Tami Simon: Welcome to Insights at the Edge produced by Sounds True. My name’s Tami Simon. I’m the founder of Sounds True. And I’d love to take a moment to introduce you to the Sounds True Foundation. The goal of the Sounds True Foundation is to provide access and eliminate financial barriers to transformational education and resources such as teachings and trainings on mindfulness, emotional awareness, and self-compassion. If you’d like to learn more and join with us in our efforts, please visit SoundsTrueFoundation.org.
In this episode of Insights at the Edge, my guest is Susan Sands. Susan is a clinical psychologist known for her trailblazing work in female development and body-based disorders. She incorporates Buddhist philosophy and meditation into her work with patients, and she’s also a journalist publishing and presenting widely on the topic of eating disorders and body images. And now on the surprising pleasures of living in an aging body. She’s also a core faculty member at the Psychoanalytic Institute of Northern California in San Francisco. With Sounds True, Susan Sands is the author of a new book. It’s called The Inside Story: The Surprising Pleasures of Living in an Aging Body.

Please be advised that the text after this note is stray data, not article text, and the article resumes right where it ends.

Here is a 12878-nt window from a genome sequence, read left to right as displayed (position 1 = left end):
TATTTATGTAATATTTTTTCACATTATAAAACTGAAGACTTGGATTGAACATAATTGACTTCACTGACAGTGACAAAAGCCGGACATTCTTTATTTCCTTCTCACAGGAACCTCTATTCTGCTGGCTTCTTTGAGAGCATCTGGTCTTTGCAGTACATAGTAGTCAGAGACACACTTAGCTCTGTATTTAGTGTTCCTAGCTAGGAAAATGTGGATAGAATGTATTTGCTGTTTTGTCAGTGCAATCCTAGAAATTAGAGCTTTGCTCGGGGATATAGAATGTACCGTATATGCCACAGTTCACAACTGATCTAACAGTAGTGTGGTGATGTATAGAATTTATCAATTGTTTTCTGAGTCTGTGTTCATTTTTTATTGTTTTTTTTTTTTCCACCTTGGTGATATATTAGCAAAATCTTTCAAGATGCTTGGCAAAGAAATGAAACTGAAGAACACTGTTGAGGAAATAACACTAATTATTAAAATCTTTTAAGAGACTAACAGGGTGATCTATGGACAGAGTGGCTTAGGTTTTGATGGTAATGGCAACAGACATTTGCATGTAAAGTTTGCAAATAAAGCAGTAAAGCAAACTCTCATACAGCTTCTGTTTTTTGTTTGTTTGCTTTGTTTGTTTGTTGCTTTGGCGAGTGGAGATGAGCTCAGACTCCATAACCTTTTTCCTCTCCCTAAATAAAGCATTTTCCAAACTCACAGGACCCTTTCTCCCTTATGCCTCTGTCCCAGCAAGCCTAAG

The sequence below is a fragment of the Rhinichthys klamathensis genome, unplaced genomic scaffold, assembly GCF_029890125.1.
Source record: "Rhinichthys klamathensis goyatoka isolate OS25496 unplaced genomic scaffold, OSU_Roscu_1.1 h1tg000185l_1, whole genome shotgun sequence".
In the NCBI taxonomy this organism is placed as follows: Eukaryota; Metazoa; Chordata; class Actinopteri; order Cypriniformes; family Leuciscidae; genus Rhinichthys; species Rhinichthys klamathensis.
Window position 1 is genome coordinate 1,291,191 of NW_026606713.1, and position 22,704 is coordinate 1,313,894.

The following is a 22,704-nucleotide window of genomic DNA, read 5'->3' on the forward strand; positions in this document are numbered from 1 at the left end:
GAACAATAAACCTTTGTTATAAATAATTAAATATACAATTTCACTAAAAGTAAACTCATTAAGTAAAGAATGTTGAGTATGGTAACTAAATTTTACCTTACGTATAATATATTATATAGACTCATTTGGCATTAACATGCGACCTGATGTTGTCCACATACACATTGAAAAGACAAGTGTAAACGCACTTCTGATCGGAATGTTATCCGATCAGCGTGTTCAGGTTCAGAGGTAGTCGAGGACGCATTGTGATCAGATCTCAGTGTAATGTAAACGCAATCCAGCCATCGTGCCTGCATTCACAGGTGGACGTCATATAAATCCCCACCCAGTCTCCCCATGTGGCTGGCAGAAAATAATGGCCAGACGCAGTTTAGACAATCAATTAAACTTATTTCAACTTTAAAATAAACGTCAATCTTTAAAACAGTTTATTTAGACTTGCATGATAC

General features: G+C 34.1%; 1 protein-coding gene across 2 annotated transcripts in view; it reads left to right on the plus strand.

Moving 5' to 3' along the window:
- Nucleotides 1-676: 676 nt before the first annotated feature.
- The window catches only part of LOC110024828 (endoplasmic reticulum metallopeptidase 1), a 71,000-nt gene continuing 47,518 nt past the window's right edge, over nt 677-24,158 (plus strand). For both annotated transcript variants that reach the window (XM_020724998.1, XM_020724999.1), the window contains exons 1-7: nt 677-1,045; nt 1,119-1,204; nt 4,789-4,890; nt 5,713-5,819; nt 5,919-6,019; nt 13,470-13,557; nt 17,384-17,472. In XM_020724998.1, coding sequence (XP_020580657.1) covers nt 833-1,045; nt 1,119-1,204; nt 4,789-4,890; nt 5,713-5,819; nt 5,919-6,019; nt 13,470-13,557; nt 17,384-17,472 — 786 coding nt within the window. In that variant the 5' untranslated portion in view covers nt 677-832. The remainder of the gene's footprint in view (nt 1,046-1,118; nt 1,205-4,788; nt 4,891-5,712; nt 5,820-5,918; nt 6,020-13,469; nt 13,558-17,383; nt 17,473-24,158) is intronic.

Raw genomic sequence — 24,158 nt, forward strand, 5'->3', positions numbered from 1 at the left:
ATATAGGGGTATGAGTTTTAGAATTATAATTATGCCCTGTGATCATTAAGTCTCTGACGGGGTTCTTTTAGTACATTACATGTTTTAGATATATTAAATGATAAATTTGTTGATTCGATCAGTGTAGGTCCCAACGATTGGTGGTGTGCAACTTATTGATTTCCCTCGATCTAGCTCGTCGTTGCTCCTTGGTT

At age 75, Susan has become an expert on something that’s not often talked about, but as you’ll hear in this conversation, it’s so important to our well-being. That’s the power of interoceptive awareness or what could be called our body sense, our interior sense of our body. Measuring interoceptive awareness is something that’s just really started appearing in the scientific literature over the past two decades.
And yet practices, traditional practices, such as yoga and meditation, were actually designed to help us cultivate this type of inner knowing and inner intelligence. And according to Susan, this type of awareness is critical to our happiness as we age. Here’s my conversation. It’s a very deep, interesting conversation with Susan Sands.